Introduction - FSLUTILS

To work with FSL, it is essential to become comfortable in working at the UNIX command line. This practical introduces some of the more useful FSL command line utilities, which allow you to query and manipulate your image files.


An introduction to working with images on the command line (typing in the terminal), for doing things like making image measurements and carrying out basic maths on images.
More FSLUTILS (optional)
Learn how to use fslsplit, fslmerge and fslroi (for breaking apart images, putting them back together and extracting ROIs).


cd ~/fsl_course_data/intro

fslinfo and fslhd

These tools enable various properties of an image to be viewed.

Type fslinfo highres and fslinfo thresh_zstat1 and note their different image matrix dimensions (dim1-3) and voxel sizes, in mm (pixdim1-3).

Note that some images (highres) are of integer datatype, while others (thresh_zstat1) are of floating point datatype. Integer means that the intensity values can only take on whole numbers - no fractions - raw image data is normally of this type. Floating point means that intensity values can be fractional - the result of applying most statistical processing algorithms to image data results in images of floating point type.

Also try running fslhd on these files. This provides much more detailed information about the images. Don't worry if you don't know what every field means.


fslstats is a general tool for calculating various values/statistics from the image intensities. It is quite flexible but we will just illustrate some basic uses here. Type fslstats to see the full list of possible options and brief description of the output. Any combination and order of options is possible.


fslstats highres -R -r

The first pair of numbers (specified by -R) is the absolute range of the data - i.e., the min and max intensities. The second pair (-r) is the "robust range" - i.e. the min and max if the outer tails of the intensity distribution are ignored (this is useful if the data contains outliers). View the image histogram in FSLeyes to see how all these numbers relate to the histogram.

Slightly confusingly, the robust range doesn't seem to be doing the same thing for the left and right tails. This is because there are lots of empty voxels in the image (because the data has been brain-extracted) that are affecting the calculation. Click on the spanner button () on the histogram toolbar, expand the Histogram settings for selected overlay section, un-check the Ignore zeros setting, and make sure that the low bound for the Data range is set to its minimum. See how the histogram is affected.


fslstats highres -m -M

The first number is the mean intensity of all voxels in image, whilst the second is the mean of only the non-zero voxels. The first is much lower because of all the zero background voxels dragging down the mean. The second number is a more meaningful mean of the actual within-brain intensities - view the image and click around inside the brain to see this.


fslmaths is a very general image calculator and can be used to perform a great variety of manipulations of images. See the (long) usage by just typing fslmaths. Don't worry about understanding it all at this point, we will illustrate some basic uses here, but be aware that it is a very general and powerful tool that is worth getting to know.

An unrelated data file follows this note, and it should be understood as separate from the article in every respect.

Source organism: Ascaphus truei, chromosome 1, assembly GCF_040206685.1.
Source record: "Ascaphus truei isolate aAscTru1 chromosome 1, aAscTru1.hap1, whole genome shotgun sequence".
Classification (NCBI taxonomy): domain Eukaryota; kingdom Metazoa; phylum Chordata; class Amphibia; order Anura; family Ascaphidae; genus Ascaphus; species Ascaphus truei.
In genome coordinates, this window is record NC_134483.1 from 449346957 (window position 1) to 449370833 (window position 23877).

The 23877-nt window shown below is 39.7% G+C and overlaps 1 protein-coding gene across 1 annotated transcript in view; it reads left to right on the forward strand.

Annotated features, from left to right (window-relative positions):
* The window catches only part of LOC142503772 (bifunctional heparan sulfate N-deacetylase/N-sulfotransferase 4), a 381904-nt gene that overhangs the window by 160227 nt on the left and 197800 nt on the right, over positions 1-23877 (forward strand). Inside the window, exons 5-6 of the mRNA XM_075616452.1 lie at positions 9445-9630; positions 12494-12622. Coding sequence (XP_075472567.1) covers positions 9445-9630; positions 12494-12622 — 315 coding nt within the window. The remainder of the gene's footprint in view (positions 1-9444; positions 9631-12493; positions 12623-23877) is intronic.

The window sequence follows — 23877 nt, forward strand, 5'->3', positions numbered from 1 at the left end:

As a very simple example, we will find the difference between two consecutive timepoint images (the images are extracted from a functional dataset, and this difference calculation might be used as part of a quality assessment). Do this by running:

fslmaths image0 -sub image1 imdiff

and view the output (the final argument in that command) in FSLeyes. Now calculate this as a percent difference image by running:

fslmaths imdiff -div image0 -mul 100 imdiffpercent

This means: "take the difference image, divide by the first of the original images (voxelwise), multiply by 100, and output". View the output in FSLeyes, and then use fslstats to calculate its absolute and robust range - see that the robust range is quite small, with most change showing up as motion effects round the edge of the brain.

Make sure that you understand the fslmaths commands above; and note that in general an "input" can be a number instead of an image (the "100" could have been an image name instead). This does not apply to the first input in the command!

Combining fslmaths and fslstats

Now let's consider another example where we need both fslmaths and fslstats. In this example we will take a probabilistic ROI of the left Thalamus (already transformed from a standard-space atlas) and quantify some characteristics of the thresholded fMRI activations that we viewed earlier. This will involve making an appropriate binary mask and then using this with fslstats.

If you view the image LThal_mask_func in FSLeyes (best if loaded on top of the example_func image) you will see that it contains values between 0 and 1, representing the probability that each voxel is part of the thalamus. To use this as a mask it is necessary to turn it into a binary image (where each voxel contains either 0 or 1 but no numbers in between). This requires choosing a threshold value and then applying this in fslmaths to make a binary image. Let us choose 0.5 (i.e. 50% probability) as the threshold, and apply it with this command:

fslmaths LThal_mask_func -thr 0.5 -bin LThal_mask_func_bin

After running this load the output image in FSLeyes and see what it has done to the mask, particularly at the edges.

We can now use this mask with fslstats to extract the size of the ROI, the size of the overlap with the thresholded statistic map and the average value of the statistics within this ROI. These can be calculated with the following commands:

fslstats LThal_mask_func_bin -V
fslstats thresh_zstat1 -k LThal_mask_func_bin -V
fslstats thresh_zstat1 -k LThal_mask_func_bin -M

See if you understand what each command does and what the output means. If not, look at the usage for fslstats, by typing it on its own at the command line and pressing return. If it still isn't clear then ask one of the tutors.

Note that in the last command the -M option was used (as opposed to -m) to ensure that the average is only within the area where the thresholded stats are non-zero inside the ROI.

Becoming familiar with fslmaths and fslstats can save you a huge amount of time when you want to carry out simple image manipulations quickly. Also, if you want to carry out simple things many times, you can easily put these commands into small scripts (text files that contain the same commands that you might type in the terminal). We cannot emphasise strongly enough how useful it can be to learn these basic command-line programs, and also basic scripting. (Unfortunately you will probably not have time during the course to go through the scripting practical - there's just too much stuff to fit in! - but we do recommend that you have a look at it after the course, at least the first few basic sections).